• - app_domain: This is used for app domains, which provide a context for running scripts or plugins within an app.

    • - media_rw_file: This is used for files that are accessible by the media server, such as music and videos.

    • - untrusted_app: This is used for apps that run in an untrusted environment, such as when running code downloaded from the internet.

    Each security domains has a set of associated permissions and rules that define what resources the application is allowed to access and what actions it can perform.

  • The third part of the label, s0, specifies the sensitivity level for the object. The sensitivity level defines the default security level for the object and determines the permissions that are granted to processes that access the object. In this case, the sensitivity level is s0, which is the default sensitivity level for system files and provides a high degree of protection against unauthorized access or modification. For example, a process running with the s0 sensitivity level might be prevented from reading or modifying files in another app’s data directory, or from sending network requests to a restricted set of IP addresses.

    However, if needed, some system or privileged applications may be assigned higher security levels such as s1 or s2. This grants them greater access to system resources, but also subject to stricter access controls.

How do you read the SELinux context of a process in Android?

When an application requests access to a sensitive resource, like the contacts on your device, SELinux uses a combination of security contexts and security labels to enforce access controls.

Just like we explained how adb can be used to read the SELinux context for a file, you can use the command adb shell ps -Z to view the security context labels of a process.

Let us see how things look when we use a target Android APK. We launched a custom application named  “AccessLocalFile” to further look at these security context labels further.

				
					adb shell ps -Z | grep com.dns.accesslocalfile
u:r:untrusted_app:s0:c132,c256,c512,c768 u0_a132 6384 289 13720540 143576 do_epoll_wait      0 S com.dns.accesslocalfile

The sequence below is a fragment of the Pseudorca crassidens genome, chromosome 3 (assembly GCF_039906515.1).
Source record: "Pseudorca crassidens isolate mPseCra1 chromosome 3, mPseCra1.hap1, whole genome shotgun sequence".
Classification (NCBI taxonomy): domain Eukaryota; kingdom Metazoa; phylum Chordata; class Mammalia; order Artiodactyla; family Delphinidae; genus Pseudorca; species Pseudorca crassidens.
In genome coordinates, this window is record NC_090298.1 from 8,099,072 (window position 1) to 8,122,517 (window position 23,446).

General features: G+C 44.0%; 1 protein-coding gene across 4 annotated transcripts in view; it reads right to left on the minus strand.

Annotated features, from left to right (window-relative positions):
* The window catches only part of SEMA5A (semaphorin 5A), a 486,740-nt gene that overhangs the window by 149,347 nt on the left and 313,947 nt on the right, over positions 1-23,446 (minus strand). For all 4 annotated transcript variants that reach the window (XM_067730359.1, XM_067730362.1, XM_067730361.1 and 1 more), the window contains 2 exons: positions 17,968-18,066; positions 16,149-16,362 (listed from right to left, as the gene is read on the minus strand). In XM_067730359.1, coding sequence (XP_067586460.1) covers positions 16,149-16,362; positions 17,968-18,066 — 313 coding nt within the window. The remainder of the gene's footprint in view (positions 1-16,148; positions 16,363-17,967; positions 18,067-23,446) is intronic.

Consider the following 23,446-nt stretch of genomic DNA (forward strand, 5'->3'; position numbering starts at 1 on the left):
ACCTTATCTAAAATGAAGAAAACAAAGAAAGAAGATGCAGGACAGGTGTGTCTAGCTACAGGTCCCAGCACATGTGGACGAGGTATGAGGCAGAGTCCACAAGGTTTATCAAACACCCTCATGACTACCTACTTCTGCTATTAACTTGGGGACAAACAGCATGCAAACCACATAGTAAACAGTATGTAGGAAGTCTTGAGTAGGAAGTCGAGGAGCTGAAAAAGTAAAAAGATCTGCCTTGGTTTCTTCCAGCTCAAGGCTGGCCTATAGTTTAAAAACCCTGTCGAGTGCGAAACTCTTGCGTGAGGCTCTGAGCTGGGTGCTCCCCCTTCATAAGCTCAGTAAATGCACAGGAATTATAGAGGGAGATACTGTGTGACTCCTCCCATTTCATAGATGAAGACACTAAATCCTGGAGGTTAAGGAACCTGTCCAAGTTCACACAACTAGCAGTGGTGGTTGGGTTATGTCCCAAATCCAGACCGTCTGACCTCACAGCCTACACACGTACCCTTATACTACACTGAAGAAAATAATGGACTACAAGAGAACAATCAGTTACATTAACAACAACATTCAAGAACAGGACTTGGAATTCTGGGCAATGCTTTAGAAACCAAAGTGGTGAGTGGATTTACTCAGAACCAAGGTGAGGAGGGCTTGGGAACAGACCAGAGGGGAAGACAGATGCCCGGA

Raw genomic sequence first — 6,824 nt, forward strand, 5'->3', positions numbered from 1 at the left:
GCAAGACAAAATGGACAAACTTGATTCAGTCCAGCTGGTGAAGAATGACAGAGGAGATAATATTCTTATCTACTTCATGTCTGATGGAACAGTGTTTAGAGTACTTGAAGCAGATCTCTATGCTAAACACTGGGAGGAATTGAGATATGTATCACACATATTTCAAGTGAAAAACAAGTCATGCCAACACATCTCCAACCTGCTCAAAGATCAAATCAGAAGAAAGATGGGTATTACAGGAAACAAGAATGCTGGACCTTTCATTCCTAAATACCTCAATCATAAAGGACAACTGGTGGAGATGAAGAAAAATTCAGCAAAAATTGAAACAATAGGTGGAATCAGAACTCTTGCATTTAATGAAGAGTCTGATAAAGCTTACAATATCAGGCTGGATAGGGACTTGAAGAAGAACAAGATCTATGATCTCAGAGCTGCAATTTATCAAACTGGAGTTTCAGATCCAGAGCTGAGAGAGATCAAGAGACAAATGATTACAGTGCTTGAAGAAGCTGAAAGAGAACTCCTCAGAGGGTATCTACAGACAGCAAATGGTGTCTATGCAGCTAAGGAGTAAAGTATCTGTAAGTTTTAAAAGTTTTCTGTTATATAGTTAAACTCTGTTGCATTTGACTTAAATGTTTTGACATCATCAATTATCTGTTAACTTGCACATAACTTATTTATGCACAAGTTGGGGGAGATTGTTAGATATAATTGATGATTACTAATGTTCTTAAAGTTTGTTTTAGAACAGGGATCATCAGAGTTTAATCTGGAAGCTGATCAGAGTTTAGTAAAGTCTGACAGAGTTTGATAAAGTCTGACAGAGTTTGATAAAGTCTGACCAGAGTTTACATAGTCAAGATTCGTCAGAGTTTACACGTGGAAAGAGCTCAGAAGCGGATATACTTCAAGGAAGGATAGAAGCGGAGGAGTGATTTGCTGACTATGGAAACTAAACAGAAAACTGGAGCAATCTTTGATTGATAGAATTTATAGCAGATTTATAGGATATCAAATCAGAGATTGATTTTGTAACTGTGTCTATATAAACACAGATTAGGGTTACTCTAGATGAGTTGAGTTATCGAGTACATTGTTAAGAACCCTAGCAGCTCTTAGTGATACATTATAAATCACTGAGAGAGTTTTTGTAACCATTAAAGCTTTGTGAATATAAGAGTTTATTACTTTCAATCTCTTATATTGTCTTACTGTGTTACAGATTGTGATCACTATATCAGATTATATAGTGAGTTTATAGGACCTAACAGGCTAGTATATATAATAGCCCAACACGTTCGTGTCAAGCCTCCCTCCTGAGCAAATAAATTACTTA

This command shows the SELinux context label for our installed sample application “com.dns.accesslocalfile”.

The SELinux context label for the process is u:r:untrusted_app:s0:c132,c256,c512,c768 . This label provides information about the security domain, role, and sensitivity level for the process, as well as the set of security contexts it has been granted access to.

Let us understand it in further detail.

  •  The first part of the label, u, specifies the SELinux user for the process. In this case, the user is u, which corresponds to the system user. System user is the user account that system processes and services run under.

  •  The second part of the label, r, specifies the SELinux role for the process. The untrusted_app role is used for apps that run in an untrusted environment, such as when running code downloaded from the internet.

  • - s0 represents the initial SELinux security level. The initial SELinux security level s0 refers to the default security context for a process. This level provides a basic level of protection and restricts the process’s access to system resources, such as files, directories, and network sockets. However, if needed, some system or privileged applications may be assigned higher security levels such as s1 or s2. This grants them greater access to system resources, but also subject to stricter access controls.

  •  The fourth part of the label – capabilities c132,c256,c512,c768, specifies the set of security contexts the process has been granted access to. These security contexts correspond to different levels of access to system resources, with lower context levels representing more privileged access and higher context levels representing more restricted access.

  •  The output also shows that the process is in state S, which indicates that it is sleeping, waiting for an event to occur. The command used to start the process is do_epoll_wait, which is a system call used to wait for events on a set of file descriptors using the epoll I/O event notification mechanism.

How does SELinux work under the hood?